A Civil War Biography

Thomas Jordan

Thomas Jordan was born 30 September 1819 in Luray Valley, Virginia. He graduated 41st, next to last, in the West Point class of 1840 and was assigned as a 2nd lieutenant in the 3rd Infantry at Fort Snelling, Minnesota. He took part in the Seminole war and was promoted to 1st lieutenant in 1846. He served in the Mexican war being promoted to captain and quartermaster in 1847. He remained in Mexico for a year after the war ended then spent the remainder of his US military career in the Southern garrisons and on the Pacific coast.

Jordan resigned from the US Army on 21 May 1861 and was commissioned a captain in the corps of infantry in the Confederate army. He served on Beauregard's staff as a lieutenant colonel at Manassas Junction and was promoted to colonel and made chief of staff and adjutant-general when Beauregard took command of the Army of the Potomac. During the 21 July 1861 battle of First Manassas, Jordan was responsible for directing reinforcements to the front. He accompanied Confederate President Jefferson Davis to the field.

When Beauregard was sent west Jordan accompanied him. Jordan helped prepare the Confederate troops for the advance from Corinth and the battle of Shiloh. During Shiloh he was active along the line and at one time had with him and under his direction the chiefs of staff of the different corps commanders. He was promoted to brigadier general on 14 April 1862 and was assigned as Bragg's chief of staff until after the Kentucky campaign. When Beauregard was sent to the defense of Charleston, Jordan rejoined his former commander as chief of staff of the Department of South Carolina, Georgia, and Florida. In May 1864 he was assigned command of the 3rd Military district of South Carolina.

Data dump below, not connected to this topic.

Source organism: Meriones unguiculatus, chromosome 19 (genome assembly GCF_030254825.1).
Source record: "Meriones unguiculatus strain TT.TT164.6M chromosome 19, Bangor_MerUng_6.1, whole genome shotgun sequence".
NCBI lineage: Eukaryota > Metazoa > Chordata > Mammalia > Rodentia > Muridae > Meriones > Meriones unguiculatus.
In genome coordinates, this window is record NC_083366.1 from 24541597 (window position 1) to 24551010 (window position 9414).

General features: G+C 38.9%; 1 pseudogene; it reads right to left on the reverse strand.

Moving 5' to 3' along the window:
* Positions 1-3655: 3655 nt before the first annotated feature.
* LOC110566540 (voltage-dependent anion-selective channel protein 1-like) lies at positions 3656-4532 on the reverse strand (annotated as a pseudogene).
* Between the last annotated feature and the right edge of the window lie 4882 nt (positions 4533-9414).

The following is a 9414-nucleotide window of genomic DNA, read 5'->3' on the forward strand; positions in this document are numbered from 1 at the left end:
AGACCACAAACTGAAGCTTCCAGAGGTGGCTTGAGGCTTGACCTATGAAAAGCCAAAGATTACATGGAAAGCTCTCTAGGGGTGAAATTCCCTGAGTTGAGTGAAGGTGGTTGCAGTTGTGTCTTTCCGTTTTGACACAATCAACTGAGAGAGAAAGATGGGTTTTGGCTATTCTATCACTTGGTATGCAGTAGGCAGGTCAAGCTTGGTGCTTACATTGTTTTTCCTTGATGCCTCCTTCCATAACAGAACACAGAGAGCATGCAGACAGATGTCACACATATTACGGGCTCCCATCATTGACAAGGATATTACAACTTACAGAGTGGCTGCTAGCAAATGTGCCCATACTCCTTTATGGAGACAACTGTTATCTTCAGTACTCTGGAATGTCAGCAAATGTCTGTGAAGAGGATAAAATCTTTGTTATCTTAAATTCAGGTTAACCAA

After the war Jordan helped document the history of the Confederate army and became chief of the general staff of the Cuban insurgent army. He published in 1868, "The Campaigns of Lieutenant-General Forrest." Jordan landed in Cuba in May 1869 and by December was given chief command of the army of independence. After a victory over superior forces at Guaimaro in January 1870 the lack of supplies forced Jordan to resign and return to the US. He moved to New York where he edited the Mining Journal. He also was a contributor to "Battles and Leaders." Jordan died 27 November 1895 in New York City.

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